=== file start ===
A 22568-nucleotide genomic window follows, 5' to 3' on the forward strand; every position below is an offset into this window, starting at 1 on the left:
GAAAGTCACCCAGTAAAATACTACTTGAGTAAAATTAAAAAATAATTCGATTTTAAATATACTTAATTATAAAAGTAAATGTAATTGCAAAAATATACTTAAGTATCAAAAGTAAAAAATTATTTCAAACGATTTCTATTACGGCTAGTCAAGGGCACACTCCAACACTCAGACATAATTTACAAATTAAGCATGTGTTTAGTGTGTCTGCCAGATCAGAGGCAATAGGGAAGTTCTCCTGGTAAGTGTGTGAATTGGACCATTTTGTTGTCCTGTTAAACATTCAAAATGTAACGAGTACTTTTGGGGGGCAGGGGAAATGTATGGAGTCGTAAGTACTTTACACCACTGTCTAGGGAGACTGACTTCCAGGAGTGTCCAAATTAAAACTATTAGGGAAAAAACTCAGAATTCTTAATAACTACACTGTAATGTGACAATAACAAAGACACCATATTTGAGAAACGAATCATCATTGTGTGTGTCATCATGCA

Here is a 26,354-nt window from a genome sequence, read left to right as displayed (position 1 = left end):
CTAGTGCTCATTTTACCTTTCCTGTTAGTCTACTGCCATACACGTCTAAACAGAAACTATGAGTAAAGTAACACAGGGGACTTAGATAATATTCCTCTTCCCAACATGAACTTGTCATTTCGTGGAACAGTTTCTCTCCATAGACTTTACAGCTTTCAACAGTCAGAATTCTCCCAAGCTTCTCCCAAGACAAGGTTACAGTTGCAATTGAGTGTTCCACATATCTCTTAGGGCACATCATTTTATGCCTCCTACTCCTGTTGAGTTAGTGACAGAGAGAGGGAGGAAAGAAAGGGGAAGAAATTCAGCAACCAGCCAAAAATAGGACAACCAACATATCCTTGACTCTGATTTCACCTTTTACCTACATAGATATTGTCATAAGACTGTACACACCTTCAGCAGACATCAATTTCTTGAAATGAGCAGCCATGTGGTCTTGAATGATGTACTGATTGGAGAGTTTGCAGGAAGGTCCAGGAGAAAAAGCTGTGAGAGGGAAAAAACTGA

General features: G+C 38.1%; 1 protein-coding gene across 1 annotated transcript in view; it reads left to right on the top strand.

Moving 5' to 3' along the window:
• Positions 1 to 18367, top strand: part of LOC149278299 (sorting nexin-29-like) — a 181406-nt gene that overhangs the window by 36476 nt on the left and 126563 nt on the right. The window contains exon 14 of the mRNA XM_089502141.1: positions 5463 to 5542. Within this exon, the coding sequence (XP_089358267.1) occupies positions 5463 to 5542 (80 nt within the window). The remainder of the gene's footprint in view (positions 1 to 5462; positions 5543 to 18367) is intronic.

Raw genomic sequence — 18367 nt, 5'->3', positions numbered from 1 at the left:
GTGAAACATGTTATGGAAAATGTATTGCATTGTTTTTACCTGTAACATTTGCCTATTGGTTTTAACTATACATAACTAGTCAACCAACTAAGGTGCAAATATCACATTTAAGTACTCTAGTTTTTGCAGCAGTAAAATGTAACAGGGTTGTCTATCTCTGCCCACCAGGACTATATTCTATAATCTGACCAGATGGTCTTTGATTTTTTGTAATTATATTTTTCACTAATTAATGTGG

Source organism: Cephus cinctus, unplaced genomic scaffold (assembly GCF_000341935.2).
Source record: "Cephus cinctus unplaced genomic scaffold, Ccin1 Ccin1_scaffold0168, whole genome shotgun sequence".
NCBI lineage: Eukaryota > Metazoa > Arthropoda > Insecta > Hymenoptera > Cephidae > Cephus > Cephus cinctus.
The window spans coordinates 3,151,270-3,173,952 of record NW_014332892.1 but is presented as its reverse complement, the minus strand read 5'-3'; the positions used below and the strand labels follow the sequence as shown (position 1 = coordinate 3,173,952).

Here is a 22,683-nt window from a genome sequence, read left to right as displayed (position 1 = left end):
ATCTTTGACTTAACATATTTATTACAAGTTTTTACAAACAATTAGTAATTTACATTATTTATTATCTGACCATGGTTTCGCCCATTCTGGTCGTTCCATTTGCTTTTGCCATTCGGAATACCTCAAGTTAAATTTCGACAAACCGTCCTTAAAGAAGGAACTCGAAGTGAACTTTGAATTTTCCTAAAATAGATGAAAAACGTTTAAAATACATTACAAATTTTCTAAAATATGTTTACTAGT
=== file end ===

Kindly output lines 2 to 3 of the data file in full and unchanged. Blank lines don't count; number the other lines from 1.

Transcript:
GAAAGTCACCCAGTAAAATACTACTTGAGTAAAATTAAAAAATAATTCGATTTTAAATATACTTAATTATAAAAGTAAATGTAATTGCAAAAATATACTTAAGTATCAAAAGTAAAAAATTATTTCAAACGATTTCTATTACGGCTAGTCAAGGGCACACTCCAACACTCAGACATAATTTACAAATTAAGCATGTGTTTAGTGTGTCTGCCAGATCAGAGGCAATAGGGAAGTTCTCCTGGTAAGTGTGTGAATTGGACCATTTTGTTGTCCTGTTAAACATTCAAAATGTAACGAGTACTTTTGGGGGGCAGGGGAAATGTATGGAGTCGTAAGTACTTTACACCACTGTCTAGGGAGACTGACTTCCAGGAGTGTCCAAATTAAAACTATTAGGGAAAAAACTCAGAATTCTTAATAACTACACTGTAATGTGACAATAACAAAGACACCATATTTGAGAAACGAATCATCATTGTGTGTGTCATCATGCA

Here is a 26,354-nt window from a genome sequence, read left to right as displayed (position 1 = left end):